The “Mother City.” The tavern of the seas. The place of sweet water. The place where clouds gather. Many names have been given to describe Cape Town, a city of dichotomy, surrounded by sea and mountains on opposite ends.
The geography of Cape Town is distinct and unique, with a mountainous landscape that has been admired by human eyes for hundreds of thousands of years.
Six hundred million years old, Table Mountain overlooks the city with a prominent presence. It is famous for its flat topped surface, a unique feature created approximately 300 million years ago.
When the mountain was still at sea level, ice sheets flattened the mountain’s layers of stone. This natural creation only became visible once the continents broke apart and propelled the mountain over the surface of the Earth.
You can catch glimpses of the mountain throughout the city, and witness its multilayered beauty, whether it is cloaked with clouds (often referred to as the mountain’s “table cloth”) or perched beneath a clear blue sky.
Beyond admiration, the mountain is also beloved for hiking and exploring, an activity enjoyed by both tourists and locals alike.
To reach the famous flat top of Table Mountain, you can either hike or enjoy a cable car. Hiking takes approximately one and a half to two hours, and a cable car takes approximately five minutes to reach the summit.
Entering and exploring Table Mountain on foot is free. If you wish to take a cable car, you can pay for either a one-way or round-trip cable car ticket. Prices tend to fluctuate, thus you can check the current prices here: https://www.tablemountain.net/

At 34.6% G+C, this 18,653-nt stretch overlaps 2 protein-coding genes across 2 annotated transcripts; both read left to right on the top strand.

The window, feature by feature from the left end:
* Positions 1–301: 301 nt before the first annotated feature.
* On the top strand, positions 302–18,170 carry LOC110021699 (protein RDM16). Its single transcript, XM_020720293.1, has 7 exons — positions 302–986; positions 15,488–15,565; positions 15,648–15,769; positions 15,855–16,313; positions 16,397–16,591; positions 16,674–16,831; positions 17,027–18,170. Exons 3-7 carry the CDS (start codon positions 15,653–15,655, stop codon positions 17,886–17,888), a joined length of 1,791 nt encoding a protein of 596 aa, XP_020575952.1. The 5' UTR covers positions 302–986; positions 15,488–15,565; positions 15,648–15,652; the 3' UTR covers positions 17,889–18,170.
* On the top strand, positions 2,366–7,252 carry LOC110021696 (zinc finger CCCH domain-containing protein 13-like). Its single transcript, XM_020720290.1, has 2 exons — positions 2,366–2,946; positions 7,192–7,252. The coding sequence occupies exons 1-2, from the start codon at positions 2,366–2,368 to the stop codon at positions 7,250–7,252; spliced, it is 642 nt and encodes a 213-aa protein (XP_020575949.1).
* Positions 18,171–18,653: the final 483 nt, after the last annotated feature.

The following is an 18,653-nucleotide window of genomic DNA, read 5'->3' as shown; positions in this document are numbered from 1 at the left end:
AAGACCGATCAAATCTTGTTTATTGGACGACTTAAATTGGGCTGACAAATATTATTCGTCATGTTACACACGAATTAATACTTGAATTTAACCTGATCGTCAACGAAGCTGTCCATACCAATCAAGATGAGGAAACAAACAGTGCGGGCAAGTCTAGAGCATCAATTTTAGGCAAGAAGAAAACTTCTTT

Various parts of Table Mountain are covered with plants and colorful flowers.
Table Mountain’s looming neighbor is Lion’s Head, a peaked mountain that also acts as a pinpoint to the city. Free to access, hiking Lion’s Head mountain takes approximately two to three hours to reach the summit.
The hike is relatively moderate in the beginning, but then requires several ladders, climbing chains and rocky inclines to ultimately reach the top.
The top of Lion’s Head has a congratulatory sign informing you that you have climbed 669.9 meters. It is a peaceful place to rest, explore, and soak in panoramic views of Cape Town.
If you examine Lion’s Head mountain from a certain angle, the mountain resembles a reclined lion. This can be particularly seen from the beaches of Clifton.
The Twelve Apostles
Attached to Table Mountain are the Twelve Apostles mountain range, which overlook Camps Bay.
Although the name contains the number twelve, eighteen peaks can in fact be counted on this range, and interestingly enough, each peak has its own name!
From North to South, they are named: Kloof, Fountain, Porcupine, Jubilee, Barrier, Valken, Kasteel, Postern, Wood, Spring, Slangolie, Corridor, Separation, Victoria, Grove, Llandudno Peak, Llandudno Corridor, and Hout Bay Corner.
Flat topped Signal Hill was once peppered with signal flags to communicate weather warnings and anchoring instructions for ships at sea.
It is considered one of the best places in Cape Town to watch the sunset. Signal Hill is also referred to as “Lion’s Rump” for its close proximity to Lion’s Head Mountain.
The Indian Ocean glimmers around Cape Town, with a multitude of beaches that range in size and beauty. Cape Town truly offers a beach for everyone, from the ritzy and glamorous, to the private and tranquil.
There are endless and versatile ways to enjoy the city. Stay tuned for my next post, where I highlight various attractions of Cape Town!